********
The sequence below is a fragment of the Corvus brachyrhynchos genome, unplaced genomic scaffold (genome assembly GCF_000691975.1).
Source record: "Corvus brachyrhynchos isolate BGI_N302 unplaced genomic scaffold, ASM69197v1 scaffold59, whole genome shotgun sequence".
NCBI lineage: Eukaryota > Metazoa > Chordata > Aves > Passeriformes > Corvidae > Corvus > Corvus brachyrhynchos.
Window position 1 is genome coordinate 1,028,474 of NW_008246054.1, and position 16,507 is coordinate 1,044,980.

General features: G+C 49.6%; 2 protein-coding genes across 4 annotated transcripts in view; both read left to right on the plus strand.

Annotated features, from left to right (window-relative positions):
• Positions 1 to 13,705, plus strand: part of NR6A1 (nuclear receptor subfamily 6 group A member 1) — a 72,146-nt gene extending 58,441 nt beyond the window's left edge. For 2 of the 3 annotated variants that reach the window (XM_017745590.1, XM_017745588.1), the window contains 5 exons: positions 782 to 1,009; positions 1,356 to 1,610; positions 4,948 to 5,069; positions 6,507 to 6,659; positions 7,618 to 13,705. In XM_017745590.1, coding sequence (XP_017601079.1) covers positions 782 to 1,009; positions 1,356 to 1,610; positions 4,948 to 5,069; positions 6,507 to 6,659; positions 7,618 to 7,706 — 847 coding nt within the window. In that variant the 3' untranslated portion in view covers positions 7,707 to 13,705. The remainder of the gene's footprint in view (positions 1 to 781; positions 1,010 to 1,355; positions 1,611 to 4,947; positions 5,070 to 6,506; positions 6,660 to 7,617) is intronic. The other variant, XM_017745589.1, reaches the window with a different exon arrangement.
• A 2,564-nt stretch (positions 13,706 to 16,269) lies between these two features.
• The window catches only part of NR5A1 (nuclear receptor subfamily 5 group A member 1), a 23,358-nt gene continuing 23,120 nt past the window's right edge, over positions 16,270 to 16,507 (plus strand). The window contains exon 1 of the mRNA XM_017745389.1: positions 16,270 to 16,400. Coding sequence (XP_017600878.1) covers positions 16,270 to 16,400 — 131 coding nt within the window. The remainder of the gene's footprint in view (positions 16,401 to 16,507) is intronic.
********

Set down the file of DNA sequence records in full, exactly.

The sequence below is a fragment of the Corvus brachyrhynchos genome, unplaced genomic scaffold (genome assembly GCF_000691975.1).
Source record: "Corvus brachyrhynchos isolate BGI_N302 unplaced genomic scaffold, ASM69197v1 scaffold59, whole genome shotgun sequence".
NCBI lineage: Eukaryota > Metazoa > Chordata > Aves > Passeriformes > Corvidae > Corvus > Corvus brachyrhynchos.
Window position 1 is genome coordinate 1,028,474 of NW_008246054.1, and position 16,507 is coordinate 1,044,980.

General features: G+C 49.6%; 2 protein-coding genes across 4 annotated transcripts in view; both read left to right on the plus strand.

Annotated features, from left to right (window-relative positions):
• Positions 1 to 13,705, plus strand: part of NR6A1 (nuclear receptor subfamily 6 group A member 1) — a 72,146-nt gene extending 58,441 nt beyond the window's left edge. For 2 of the 3 annotated variants that reach the window (XM_017745590.1, XM_017745588.1), the window contains 5 exons: positions 782 to 1,009; positions 1,356 to 1,610; positions 4,948 to 5,069; positions 6,507 to 6,659; positions 7,618 to 13,705. In XM_017745590.1, coding sequence (XP_017601079.1) covers positions 782 to 1,009; positions 1,356 to 1,610; positions 4,948 to 5,069; positions 6,507 to 6,659; positions 7,618 to 7,706 — 847 coding nt within the window. In that variant the 3' untranslated portion in view covers positions 7,707 to 13,705. The remainder of the gene's footprint in view (positions 1 to 781; positions 1,010 to 1,355; positions 1,611 to 4,947; positions 5,070 to 6,506; positions 6,660 to 7,617) is intronic. The other variant, XM_017745589.1, reaches the window with a different exon arrangement.
• A 2,564-nt stretch (positions 13,706 to 16,269) lies between these two features.
• The window catches only part of NR5A1 (nuclear receptor subfamily 5 group A member 1), a 23,358-nt gene continuing 23,120 nt past the window's right edge, over positions 16,270 to 16,507 (plus strand). The window contains exon 1 of the mRNA XM_017745389.1: positions 16,270 to 16,400. Coding sequence (XP_017600878.1) covers positions 16,270 to 16,400 — 131 coding nt within the window. The remainder of the gene's footprint in view (positions 16,401 to 16,507) is intronic.